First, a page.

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  1. I don't believe this is a human way to kill something. Vehicle exhaust is hot, caustic, smelly, and the amount of carbon monoxide varies tremendously. If you must euthanize something, have a vet or shelter do it, or place it in a bag of helium, which you can buy from party stores.
  2. Rehabber says they aren't legally allowed to take starlings - and neither is anyone else- because they're an invasive species! (As if one injured individual, or even hundreds, would make any difference in the billions of starlings that are already here). Anyone want to raise a fledgling starling? Ugh.
  3. I already did. They don't answer. I think it's a starting fledgling.
  4. A neighbor took this guy out of a cat's mouth. Without an ID, I don't know what to feed him/her. No field marks, and I can't find a match in app or guide. Eugene, OR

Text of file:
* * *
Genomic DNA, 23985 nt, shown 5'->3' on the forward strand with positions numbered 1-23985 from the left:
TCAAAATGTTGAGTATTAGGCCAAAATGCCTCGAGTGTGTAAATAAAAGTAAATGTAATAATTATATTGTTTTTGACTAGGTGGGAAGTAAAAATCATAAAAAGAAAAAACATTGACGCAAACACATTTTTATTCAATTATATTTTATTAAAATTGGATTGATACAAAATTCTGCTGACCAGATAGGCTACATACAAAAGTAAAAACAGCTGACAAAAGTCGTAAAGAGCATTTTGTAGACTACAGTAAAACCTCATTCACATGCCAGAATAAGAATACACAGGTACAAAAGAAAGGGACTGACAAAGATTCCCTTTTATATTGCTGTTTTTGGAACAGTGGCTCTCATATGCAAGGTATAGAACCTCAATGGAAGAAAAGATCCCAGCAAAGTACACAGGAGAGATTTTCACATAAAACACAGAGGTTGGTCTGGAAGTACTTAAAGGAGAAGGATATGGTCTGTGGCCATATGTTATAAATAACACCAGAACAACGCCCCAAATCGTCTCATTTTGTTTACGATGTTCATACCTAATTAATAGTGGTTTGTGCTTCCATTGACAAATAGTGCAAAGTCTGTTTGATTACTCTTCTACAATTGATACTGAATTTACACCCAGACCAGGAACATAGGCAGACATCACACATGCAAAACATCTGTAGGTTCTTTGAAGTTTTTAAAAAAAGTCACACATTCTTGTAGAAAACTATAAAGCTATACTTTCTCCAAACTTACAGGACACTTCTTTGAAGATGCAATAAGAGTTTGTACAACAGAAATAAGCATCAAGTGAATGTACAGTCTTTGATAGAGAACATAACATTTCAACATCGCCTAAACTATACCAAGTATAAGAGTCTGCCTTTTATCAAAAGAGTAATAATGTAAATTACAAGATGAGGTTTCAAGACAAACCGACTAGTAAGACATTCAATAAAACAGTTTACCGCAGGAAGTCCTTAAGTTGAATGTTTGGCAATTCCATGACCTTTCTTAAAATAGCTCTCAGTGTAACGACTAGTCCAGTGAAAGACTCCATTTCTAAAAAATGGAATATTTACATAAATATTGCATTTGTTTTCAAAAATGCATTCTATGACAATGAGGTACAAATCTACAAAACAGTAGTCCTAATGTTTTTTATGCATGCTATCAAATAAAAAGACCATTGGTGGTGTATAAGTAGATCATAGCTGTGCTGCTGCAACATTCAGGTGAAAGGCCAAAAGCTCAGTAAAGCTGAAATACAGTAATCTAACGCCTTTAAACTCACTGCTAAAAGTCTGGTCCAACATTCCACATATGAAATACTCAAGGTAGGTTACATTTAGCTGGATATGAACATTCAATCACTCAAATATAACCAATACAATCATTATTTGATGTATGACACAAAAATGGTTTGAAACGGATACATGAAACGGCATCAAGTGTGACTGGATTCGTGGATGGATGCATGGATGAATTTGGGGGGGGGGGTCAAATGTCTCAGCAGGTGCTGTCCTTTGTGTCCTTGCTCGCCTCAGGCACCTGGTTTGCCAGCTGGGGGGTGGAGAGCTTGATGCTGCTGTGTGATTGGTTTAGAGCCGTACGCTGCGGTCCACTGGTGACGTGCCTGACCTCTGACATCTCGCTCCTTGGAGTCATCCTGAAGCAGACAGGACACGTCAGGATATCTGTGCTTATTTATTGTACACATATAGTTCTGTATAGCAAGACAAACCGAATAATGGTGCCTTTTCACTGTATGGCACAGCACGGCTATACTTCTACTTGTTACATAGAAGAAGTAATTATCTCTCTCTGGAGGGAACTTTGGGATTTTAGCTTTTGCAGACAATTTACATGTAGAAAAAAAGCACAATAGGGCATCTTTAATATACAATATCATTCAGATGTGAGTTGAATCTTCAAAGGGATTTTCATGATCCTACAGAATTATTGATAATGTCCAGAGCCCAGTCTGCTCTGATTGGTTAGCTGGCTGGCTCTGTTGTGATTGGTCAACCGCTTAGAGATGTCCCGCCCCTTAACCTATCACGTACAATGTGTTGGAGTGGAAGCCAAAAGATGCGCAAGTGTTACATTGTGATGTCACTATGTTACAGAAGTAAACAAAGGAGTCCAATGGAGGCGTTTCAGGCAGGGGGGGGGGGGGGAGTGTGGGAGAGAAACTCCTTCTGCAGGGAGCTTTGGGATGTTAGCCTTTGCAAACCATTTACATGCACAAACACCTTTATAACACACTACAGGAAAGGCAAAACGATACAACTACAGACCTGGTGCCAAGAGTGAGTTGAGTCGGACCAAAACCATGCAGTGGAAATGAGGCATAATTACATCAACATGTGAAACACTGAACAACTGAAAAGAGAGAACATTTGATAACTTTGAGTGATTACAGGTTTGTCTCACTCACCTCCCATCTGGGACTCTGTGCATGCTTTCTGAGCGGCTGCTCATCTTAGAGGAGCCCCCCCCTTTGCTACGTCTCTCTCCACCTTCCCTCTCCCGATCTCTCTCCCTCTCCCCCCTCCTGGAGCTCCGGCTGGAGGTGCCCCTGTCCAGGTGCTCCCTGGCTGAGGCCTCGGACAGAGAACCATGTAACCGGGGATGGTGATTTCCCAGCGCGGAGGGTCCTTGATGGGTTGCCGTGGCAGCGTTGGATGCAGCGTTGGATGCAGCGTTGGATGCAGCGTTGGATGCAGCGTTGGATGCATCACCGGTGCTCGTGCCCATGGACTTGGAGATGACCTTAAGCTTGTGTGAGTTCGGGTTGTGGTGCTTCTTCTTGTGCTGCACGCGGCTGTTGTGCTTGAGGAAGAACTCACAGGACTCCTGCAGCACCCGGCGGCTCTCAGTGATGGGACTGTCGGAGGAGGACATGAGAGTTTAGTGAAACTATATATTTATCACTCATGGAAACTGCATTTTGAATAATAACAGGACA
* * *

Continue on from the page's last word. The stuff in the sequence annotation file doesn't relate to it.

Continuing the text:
5. I'm wondering if anyone else with a sciencey mind has noticed this preference, or has hypotheses about it. Here are my observations: I have 2 identical feeders of the same age side by side on my balcony. I make my nectar from sucrose 1:4 with water in summer, and depending on how bad the weather gets in winter, I mix it 1:3 or rarely even 1:2. Most of my hummers appear to be the offspring of a lone male who practically lived at my feeder about 7 years ago when no one else had feeders in the area. Now there are many, but there are also other feeders. I have noticed that when I wash and fill one feeder, the birds use the old one instead of the fresh. They sometimes fly up to the new one, approach a port, but apparently without tasting it, they leave and go to the other. They prefer the older feeder even if it only has a few teaspoon of nectar left in the tray. I never leave food out long enough to become visibly spoiled, but in winter, a couple of weeks isn't unusual, sometimes longer. I imagine there is a small amount of alcohol. It doesn't seem evolutionary sound for hummers to be drawn to alcohol because that sensation of warmth (if there's enough to do that) is false. It would actually cause them to lose body heat. I've experiemnted, and it seems they prefer old 1:4 nectar over fresh 1:3 nectar. If both feeders are changed at the same time, they don't seem to have a preference. If one feeder has fresh 1:3 nectar and the other gets fresh 1:4 nectar, they prefer the 1:3. If I switch the feeders around so the old nectar is where the new nectar was, they still find the old nectar. They will lick that feeder dry before starting on the newer feeder. The only time I see them at the newer nectar when there is also older nectar is about 15 minutes before sunset when traffic is high, aggression is low, and the older feeder has several birds at it so the late comers have to use the fresher feeder. My hypotheses: The odor of spoilage attracts them They are put off by the scent (or taste) of doshwashing liquid (although I rinse VERY well. They form such strong fidelity to specific productive flowers that they won't abandon them until they stop producing (i.e., the old nectar is dependable, so they have no interest in a new source). But this doesn't seem evolutionary sound either because I would think it best to have many sources. So, anyone else observed this, or have some ideas? It's fascinating to me.
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